Fans at Dodger Stadium watch the season opener against the San Francisco… (Allen J. Schaben / Los Angeles…)
There is no buzz like a ballpark buzz, and I'm not talking about the beer so much as the feeling you get when you first spy an April outfield, green as a leprechaun's soul.
This is sacred ground I'm talking about, as American as Appomattox, and we probably shouldn't give it up without a fight — even amid its current troubles.
Don't abandon the ballpark, is what I'm saying. Don't give up the fort.
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It was never about the game itself — baseball. If baseball were so enchanting, you'd get more than 30 fans at a high school game.
No, baseball is more like roof jumping, it requires a good crowd. It's about mustard, pretzels and the zing you feel in your fingertips on a stand-up triple. A garden party. A big sweaty group date.
Sure, the inmates are frightening at times. I've sat in every province of Dodger Stadium, some more desirable than others. I've had great evenings in the upper deck, high above the Western Hemisphere, surrounded by working-class families who kept the kids under control and respected their neighbors.
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I've had lousy experiences in the primo seats behind home plate, as some zoo-eyed twentysomething, spilling out of her jeans, ordered yet another Captain and Coke. Is that an argument for doing away with the Dugout Club? No, it's an argument for doing away with sloshy twentysomethings. But I can only do so much.
Point is, no one will ever mistake Dodger Stadium for an opera house. Swine are everywhere from the best seats to the worst. Good people are everywhere too, from the worst seats to the best. A ballpark is sort of like society that way — civil most of the time, with moments of Vesuvian unrest. As long as the good outnumber the bad, we've still got a chance. Close call, sometimes. Like a play at the plate.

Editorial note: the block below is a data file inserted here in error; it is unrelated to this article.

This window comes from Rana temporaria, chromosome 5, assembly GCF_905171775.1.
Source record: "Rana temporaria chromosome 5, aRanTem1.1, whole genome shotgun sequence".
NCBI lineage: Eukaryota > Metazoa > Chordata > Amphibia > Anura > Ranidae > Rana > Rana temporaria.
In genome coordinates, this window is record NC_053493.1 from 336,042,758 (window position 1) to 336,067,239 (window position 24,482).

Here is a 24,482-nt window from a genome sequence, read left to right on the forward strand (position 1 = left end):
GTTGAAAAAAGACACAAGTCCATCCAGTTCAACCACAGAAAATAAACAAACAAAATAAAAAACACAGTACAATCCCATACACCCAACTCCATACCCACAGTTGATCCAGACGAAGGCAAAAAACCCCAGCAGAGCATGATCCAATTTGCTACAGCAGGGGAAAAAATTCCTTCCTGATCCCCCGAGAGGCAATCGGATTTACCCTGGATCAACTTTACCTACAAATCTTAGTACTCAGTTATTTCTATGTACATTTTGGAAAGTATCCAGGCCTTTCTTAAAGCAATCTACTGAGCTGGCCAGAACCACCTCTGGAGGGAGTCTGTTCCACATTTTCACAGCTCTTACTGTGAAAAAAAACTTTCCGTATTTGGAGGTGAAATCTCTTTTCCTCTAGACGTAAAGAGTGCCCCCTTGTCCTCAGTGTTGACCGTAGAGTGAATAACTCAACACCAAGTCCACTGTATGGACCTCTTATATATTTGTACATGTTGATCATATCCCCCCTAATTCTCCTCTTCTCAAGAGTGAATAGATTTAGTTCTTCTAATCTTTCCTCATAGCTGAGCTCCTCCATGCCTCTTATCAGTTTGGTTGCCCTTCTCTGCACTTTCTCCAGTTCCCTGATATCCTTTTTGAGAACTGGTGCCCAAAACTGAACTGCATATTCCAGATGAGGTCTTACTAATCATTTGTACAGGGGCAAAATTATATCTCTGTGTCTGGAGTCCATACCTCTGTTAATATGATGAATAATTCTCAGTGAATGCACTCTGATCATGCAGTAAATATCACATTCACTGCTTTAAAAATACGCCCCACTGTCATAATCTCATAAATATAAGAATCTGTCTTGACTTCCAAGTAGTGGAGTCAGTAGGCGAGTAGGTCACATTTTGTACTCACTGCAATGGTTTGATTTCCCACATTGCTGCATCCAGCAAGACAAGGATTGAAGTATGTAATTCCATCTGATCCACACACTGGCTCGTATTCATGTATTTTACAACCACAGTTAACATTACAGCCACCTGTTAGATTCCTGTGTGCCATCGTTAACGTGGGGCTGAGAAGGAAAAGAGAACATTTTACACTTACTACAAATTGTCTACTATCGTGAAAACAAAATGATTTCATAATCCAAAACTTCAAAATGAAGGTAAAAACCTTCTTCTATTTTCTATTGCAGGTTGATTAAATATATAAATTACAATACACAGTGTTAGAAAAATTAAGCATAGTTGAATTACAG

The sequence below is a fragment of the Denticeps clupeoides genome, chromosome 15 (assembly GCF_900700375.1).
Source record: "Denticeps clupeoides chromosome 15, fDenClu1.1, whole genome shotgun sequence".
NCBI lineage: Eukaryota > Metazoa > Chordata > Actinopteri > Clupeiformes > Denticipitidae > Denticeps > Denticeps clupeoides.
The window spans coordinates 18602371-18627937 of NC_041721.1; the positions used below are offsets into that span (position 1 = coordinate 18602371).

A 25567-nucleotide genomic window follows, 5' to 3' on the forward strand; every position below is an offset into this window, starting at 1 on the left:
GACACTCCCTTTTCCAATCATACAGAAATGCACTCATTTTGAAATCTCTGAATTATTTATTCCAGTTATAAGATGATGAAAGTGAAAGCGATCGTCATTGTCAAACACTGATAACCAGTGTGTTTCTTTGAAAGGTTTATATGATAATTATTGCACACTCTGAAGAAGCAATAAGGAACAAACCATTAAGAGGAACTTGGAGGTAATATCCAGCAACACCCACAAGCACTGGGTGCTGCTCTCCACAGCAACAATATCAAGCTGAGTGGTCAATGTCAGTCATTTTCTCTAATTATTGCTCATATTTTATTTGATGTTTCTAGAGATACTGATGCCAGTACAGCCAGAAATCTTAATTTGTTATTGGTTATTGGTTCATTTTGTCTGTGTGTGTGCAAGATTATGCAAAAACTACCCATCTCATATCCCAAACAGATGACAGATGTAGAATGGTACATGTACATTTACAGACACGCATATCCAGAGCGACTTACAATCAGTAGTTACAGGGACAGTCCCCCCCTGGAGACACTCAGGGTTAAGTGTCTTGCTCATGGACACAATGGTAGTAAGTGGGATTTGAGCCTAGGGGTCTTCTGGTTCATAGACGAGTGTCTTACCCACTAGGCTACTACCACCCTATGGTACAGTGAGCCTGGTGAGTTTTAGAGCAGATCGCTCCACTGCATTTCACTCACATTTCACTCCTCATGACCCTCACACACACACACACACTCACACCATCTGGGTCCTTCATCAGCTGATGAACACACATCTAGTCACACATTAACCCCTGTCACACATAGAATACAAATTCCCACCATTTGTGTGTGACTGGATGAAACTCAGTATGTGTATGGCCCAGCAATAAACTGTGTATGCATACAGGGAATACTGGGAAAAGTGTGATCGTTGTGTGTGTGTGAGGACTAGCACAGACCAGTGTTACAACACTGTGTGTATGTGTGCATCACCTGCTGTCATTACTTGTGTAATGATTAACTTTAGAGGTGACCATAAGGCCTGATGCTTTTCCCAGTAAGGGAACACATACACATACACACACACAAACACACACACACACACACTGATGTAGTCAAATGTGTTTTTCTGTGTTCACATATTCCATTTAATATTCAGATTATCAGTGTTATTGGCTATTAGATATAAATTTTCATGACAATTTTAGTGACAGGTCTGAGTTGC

But don't abandon your ballpark. What next, you abandon the beach?
Of course, the expense of adding more muscle can't be good for anybody (except the muscle). For, every buck you spend on cops is a dollar you can't spend on a Troy Tulowitzki. Rangy infielders are revenue generators. Rangy cops, not so much.
But there's too much money to be made at Dodger Stadium not to clean it up. TV deals are pending. Families are making summer plans. Hence, for the next couple of months, 90012 might be the safest ZIP Code in Los Angeles. You watch. Chief Beck has done everything outside of mobilizing the National Guard.
Why stop there? Like Manny Ramirez, Arnold Schwarzenegger is out of work. I'd give him the left-field pavilion, with orders to Taser the first hooligan who threatens anyone. Most fans would support that.
Yeah, many fans have grown weary of the cruddy language, the public intoxication, the bobble-headed thugs. Branding is everything these days, and the Dodgers are in danger of losing what's left of their old family vibe. The answer lies, in part, on what my buddy Peter calls "fluid management," how much you drink vs. how you handle the consequences. The biggest bouncers in town, Beck and Bratton, would do well to focus on this one issue.
Me, I'm not a big believer in excessive beer control. Beer doesn't brutalize people, people do. But since we can't ban people from the ballpark, perhaps it is time for a nondrinking section. The Coliseum banned drinking stadium-wide and they seem quite able to still hold football games. I wouldn't go that far. But fans should have the option of goon-free zones. And maybe there should be an exclusive section for the loudmouths who can't complete a sentence without cursing. Section F-bomb.
This isn't just a gang thing. I wouldn't recognize an 18th Streeter from a UCLA sophomore, and neither could you. It's an idiot thing. Cretins come in every flavor. I think that's somewhere in the Constitution. Freedom of screech. But when they cross the line, send 'em to the stockade. Ban 'em for life.
Here's one last reason you can't quit the ballpark: Year in and year out, our heroes — Koufax, Drysdale, Gibson — never quit.